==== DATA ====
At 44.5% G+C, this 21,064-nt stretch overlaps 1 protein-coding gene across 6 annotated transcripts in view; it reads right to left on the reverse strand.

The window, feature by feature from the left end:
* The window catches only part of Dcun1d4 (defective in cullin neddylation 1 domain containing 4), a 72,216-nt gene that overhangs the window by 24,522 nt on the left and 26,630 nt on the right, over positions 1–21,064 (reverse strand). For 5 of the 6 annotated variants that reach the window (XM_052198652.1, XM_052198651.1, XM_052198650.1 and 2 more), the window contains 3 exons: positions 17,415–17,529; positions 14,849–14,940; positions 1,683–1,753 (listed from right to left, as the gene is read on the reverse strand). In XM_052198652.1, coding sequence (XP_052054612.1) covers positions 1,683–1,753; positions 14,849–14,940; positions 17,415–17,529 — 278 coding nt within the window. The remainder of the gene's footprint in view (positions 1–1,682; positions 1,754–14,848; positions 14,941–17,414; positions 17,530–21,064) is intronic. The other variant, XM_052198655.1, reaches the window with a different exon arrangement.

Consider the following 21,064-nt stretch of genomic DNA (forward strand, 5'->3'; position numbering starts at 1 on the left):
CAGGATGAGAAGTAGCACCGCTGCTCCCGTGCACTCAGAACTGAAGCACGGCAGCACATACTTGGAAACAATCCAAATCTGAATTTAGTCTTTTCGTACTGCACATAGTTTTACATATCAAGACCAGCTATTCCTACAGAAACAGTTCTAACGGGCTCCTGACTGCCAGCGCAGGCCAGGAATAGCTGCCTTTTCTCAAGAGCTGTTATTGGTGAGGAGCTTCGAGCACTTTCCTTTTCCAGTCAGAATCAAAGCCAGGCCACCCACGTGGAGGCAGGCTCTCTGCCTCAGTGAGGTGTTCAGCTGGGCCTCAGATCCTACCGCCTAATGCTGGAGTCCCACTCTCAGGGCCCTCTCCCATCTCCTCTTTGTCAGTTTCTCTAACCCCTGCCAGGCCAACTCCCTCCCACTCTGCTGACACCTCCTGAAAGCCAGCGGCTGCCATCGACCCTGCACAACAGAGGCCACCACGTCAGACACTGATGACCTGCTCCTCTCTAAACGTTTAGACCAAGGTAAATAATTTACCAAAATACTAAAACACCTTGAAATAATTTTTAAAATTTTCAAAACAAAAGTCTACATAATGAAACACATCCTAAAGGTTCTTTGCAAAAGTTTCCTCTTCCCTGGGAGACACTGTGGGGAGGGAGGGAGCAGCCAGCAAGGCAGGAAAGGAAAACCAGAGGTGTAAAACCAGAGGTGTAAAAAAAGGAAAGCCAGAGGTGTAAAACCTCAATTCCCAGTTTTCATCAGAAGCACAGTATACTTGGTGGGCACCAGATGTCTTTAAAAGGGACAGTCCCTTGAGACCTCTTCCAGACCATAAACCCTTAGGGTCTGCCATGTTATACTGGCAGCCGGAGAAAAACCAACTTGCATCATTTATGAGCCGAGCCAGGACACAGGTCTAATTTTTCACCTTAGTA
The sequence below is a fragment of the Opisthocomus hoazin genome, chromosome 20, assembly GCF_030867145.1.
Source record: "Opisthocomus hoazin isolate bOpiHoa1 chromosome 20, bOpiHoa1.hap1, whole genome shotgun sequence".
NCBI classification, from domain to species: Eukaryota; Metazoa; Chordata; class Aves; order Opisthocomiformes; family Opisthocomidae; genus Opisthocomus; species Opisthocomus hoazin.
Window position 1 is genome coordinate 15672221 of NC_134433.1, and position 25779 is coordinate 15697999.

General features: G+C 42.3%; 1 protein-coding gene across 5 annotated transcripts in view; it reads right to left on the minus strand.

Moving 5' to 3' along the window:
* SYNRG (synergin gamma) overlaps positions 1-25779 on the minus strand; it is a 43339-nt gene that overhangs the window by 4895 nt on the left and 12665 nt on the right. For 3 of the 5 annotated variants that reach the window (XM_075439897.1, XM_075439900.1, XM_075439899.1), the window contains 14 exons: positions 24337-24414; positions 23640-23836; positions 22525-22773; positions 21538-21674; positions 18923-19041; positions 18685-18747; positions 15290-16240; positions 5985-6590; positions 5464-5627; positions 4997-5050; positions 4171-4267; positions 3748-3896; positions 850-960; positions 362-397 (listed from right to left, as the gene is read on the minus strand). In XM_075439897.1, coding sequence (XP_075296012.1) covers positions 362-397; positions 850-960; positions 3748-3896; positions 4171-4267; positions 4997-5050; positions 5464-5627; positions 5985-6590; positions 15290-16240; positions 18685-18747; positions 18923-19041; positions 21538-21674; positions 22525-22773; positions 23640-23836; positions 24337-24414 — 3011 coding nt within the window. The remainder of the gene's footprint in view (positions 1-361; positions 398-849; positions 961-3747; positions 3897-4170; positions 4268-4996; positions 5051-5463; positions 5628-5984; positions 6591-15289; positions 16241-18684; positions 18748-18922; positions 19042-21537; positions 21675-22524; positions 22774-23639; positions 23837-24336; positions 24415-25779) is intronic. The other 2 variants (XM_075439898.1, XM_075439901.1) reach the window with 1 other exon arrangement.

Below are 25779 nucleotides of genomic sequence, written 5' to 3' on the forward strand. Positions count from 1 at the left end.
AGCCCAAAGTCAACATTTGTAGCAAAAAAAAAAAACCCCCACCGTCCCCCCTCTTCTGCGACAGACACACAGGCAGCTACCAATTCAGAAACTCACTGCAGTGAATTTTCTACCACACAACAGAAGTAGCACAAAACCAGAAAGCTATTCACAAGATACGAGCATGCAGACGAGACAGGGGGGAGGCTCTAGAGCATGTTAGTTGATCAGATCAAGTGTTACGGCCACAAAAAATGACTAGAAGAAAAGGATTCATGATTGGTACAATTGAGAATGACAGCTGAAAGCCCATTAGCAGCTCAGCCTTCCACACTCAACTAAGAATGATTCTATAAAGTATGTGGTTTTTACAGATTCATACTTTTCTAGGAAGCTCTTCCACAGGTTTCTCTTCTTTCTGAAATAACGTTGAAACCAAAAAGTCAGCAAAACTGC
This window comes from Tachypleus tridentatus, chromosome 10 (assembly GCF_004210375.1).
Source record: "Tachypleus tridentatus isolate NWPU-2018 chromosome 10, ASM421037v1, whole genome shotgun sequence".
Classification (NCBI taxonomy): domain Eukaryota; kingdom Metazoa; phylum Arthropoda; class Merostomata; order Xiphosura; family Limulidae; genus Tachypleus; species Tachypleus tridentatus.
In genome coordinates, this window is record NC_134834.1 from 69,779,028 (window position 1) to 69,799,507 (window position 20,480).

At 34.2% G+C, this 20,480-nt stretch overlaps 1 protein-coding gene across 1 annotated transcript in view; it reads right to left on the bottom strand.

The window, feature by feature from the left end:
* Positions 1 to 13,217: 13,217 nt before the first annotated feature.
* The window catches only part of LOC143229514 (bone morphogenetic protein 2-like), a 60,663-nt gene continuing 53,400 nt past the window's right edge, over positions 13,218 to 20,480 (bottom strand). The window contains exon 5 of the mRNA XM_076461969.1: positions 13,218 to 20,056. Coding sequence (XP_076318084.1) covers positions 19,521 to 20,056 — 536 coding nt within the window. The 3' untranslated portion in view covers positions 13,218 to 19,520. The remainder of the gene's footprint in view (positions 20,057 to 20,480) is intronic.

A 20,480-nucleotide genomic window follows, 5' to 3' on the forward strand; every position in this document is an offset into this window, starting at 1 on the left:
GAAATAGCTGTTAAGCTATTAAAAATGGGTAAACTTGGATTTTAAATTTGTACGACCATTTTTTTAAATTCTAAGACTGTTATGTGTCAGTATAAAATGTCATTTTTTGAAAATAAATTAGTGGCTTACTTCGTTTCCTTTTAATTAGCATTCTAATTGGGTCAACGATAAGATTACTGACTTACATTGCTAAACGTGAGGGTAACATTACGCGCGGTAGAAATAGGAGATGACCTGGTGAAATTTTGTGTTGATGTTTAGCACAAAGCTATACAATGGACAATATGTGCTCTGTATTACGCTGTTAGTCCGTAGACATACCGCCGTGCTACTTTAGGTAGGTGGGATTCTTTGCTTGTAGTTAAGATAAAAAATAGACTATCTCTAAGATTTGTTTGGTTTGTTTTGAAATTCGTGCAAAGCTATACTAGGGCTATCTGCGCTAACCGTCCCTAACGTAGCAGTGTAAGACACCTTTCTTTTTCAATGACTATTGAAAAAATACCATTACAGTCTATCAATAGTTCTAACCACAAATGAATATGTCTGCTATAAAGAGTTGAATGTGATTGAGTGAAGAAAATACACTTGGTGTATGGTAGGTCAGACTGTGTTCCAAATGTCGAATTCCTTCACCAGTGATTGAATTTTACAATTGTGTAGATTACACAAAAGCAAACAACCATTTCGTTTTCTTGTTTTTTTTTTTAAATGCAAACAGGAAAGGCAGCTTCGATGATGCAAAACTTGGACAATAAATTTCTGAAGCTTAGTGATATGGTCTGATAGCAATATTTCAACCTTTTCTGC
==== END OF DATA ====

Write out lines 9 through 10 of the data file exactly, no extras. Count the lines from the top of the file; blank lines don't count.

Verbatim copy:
Window position 1 is genome coordinate 15672221 of NC_134433.1, and position 25779 is coordinate 15697999.

General features: G+C 42.3%; 1 protein-coding gene across 5 annotated transcripts in view; it reads right to left on the minus strand.